|Welcome to the Senegal Chameleon Care Sheet section, this area is divided in to several separate sub sections – the introduction (this page), the housing Senegal Chameleons page, temperature and humidity, feeding Senegal Chameleons and breeding Senegal Chameleons sections.
Senegal Chameleon Care Sheet
The Senegal Chameleon (Chamaeleo senegalensis) is native to strangeley enough, Senegal in Western Africa, hence its common name. Generally speaking it is a small to medium size as far as chameleons go getting to around 12 inches in length half being the tail.
Senegal Chameleons are not a good starter chameleon (if there is such a thing) unless they are captive bred specimens.
READ MORE: Yemen Chameleon Care Sheet
Wild collected ones will not drink from waterbowls so the leaves and walls of the enclosure have to be sprayed or a waterfall installed, captive bred ones have been trained to drink from a water bowl.
Once settled though whether wild collected or captive bred they make excellent medium sized pet chameleons.
Chameleons are very shy creatures normally and want to hide away in a branch.
In captivity they will become quite tame and can be readily handled, many will often feed from your hand with their long sticky tipped tongue.
Housing Senegal Chameleons
The best enclosure I have seen for chameleons is the Reptarium from Apogee.
These consist of a strong plastic frame with a strong and machine washable mesh cover which has zip off ends.
The size of the enclosure should be large enough to allow the chameleon to move freely around to thermo-regulate itself (keep the right temperature). A size of 30 x 16 x 16 is a minimum (38G version) but a 30 x 16 x 28 inch one is better (65G version).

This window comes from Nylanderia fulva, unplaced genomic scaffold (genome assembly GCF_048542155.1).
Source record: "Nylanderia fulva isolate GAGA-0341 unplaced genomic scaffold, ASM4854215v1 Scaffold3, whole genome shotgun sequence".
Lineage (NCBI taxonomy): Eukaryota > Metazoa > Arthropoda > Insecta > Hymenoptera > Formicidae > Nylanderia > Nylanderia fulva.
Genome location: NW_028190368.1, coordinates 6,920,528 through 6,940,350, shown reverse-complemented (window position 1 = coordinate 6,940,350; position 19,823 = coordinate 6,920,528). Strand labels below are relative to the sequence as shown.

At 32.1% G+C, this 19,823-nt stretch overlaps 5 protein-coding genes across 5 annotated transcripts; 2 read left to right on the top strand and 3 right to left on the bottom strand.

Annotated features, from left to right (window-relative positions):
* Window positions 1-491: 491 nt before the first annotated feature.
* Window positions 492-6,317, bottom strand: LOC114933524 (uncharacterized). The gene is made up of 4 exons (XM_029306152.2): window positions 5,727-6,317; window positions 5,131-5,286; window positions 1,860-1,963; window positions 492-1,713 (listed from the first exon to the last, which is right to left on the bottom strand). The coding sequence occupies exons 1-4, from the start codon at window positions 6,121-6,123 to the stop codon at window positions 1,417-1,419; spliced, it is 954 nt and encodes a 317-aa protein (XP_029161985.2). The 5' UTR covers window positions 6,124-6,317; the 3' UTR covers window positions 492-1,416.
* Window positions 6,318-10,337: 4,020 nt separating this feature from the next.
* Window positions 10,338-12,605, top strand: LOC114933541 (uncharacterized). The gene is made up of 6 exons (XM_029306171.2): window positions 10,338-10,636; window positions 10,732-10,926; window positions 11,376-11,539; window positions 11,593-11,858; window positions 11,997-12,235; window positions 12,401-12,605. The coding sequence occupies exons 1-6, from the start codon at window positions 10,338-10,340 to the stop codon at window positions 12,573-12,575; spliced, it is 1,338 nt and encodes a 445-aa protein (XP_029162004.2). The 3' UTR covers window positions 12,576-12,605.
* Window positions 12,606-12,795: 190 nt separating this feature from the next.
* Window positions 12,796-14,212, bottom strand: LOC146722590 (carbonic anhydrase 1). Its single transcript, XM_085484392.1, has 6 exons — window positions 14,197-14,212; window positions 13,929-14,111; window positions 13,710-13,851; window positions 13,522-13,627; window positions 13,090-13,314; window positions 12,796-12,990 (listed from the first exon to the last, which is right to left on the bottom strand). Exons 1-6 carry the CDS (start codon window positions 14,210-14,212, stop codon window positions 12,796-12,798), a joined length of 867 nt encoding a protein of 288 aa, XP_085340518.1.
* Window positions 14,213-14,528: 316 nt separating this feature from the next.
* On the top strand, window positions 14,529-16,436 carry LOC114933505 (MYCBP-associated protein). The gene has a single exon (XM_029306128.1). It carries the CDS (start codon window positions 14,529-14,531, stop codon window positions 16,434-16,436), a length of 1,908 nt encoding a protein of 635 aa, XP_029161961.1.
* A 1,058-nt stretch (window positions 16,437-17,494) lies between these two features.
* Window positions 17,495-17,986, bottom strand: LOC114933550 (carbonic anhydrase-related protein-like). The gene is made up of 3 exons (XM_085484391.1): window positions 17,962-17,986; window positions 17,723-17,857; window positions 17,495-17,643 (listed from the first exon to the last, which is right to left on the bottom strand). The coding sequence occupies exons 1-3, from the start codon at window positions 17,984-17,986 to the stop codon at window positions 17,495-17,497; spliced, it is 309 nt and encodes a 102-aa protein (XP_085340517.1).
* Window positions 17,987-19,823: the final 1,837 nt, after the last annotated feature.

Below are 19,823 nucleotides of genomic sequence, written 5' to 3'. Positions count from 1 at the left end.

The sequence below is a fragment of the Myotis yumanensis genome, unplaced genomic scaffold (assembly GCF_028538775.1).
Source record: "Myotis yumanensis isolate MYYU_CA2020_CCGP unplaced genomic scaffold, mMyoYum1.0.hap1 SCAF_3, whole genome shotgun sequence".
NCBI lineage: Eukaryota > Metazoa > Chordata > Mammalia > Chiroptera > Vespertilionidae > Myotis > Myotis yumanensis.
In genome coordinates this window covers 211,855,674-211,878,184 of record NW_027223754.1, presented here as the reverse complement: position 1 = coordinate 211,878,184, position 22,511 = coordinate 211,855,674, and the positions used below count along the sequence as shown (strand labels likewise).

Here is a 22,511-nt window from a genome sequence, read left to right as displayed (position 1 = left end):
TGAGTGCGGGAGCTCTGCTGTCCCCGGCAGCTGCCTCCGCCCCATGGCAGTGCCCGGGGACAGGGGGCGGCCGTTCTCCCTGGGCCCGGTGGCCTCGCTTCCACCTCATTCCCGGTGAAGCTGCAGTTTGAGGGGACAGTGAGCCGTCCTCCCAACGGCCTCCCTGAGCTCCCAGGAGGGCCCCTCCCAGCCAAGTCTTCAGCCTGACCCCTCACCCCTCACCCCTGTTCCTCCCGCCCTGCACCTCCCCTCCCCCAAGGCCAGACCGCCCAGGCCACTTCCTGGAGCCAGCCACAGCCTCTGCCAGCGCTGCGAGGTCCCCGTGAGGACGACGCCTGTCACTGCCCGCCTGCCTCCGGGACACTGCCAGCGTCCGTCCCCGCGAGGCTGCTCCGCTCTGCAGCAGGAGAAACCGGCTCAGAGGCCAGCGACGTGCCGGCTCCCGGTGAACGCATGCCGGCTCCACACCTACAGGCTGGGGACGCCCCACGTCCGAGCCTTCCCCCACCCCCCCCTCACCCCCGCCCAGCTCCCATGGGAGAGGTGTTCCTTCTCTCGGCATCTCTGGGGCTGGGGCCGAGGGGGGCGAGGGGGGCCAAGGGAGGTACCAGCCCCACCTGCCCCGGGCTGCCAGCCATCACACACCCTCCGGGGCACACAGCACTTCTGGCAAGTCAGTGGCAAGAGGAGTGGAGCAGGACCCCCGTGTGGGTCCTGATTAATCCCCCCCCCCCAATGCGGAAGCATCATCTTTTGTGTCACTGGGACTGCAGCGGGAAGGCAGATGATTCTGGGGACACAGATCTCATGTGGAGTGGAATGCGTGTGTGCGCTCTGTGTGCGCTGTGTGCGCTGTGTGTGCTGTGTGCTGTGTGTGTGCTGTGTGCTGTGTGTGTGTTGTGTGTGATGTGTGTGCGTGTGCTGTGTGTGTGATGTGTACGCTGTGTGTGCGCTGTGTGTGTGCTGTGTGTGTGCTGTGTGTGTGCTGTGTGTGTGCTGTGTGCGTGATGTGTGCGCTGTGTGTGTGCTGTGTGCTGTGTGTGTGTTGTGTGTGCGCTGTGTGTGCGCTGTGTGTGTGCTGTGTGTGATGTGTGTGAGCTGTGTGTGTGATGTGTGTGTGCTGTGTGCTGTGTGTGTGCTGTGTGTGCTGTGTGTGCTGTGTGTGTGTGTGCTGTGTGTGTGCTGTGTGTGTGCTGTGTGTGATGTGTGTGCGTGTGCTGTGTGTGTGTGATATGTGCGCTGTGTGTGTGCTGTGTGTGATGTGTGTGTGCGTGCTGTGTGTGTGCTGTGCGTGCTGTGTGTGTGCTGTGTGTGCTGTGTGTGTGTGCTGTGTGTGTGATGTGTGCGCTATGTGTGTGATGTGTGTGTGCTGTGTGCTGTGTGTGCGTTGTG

The Cage should have no substrate in the bottom as this can be accidentally eaten by the chameleon as it tries to catch food.
Instead plain paper should be used or better still, buy Reptarium Softray which slips over the base of the frame prior to putting on the outer mesh.
This is also waterproof.
In the UK you can safely put the entire cage outdoors in a sunny position. As the cage is mesh it will not overheat and the chameleons will benefit from the summer sun.
Make sure to spray at least twice a day if keeping outdoors during the summer and make sure that there is some shady places within the cage or put part of it in the shade and part in the sun, this will allow the lizard to bask safely.
Whatever kind of tank you choose you will need at least one other piece of equipment, a large tree branch, this should have at least 6 side shoots.
The branch should start at the bottom left corner and rise to the top right corner with the side branches going right up to the mesh sides.
This will allow the reptile to move in to either warm areas or cooler ones (thermo regulation).
A generous amount of artificial plant vine should be wrapped around the branch to act as cover for the chameleon, it will sleep in the ‘leafy’ area at night.
They are best kept singly as males will fight other males and keeping a male and female together will result in an unwanted pregnancy!.
You can keep two females together so long as the cage is large enough.
Temperature for Senegal Chameleons
In addition use a 100w spot light aimed at a particular fork in the tree branch.
The chameleon will position its body at a right angle to the light and warm up its body, it will then take a walk around its tree or branch in search of food and water.
One other important element for keeping chameleons is a source of UV light, chameleons need the UV light from the sun in order to metabolise the calcium in their diet.
READ MORE: Keeping Chameleons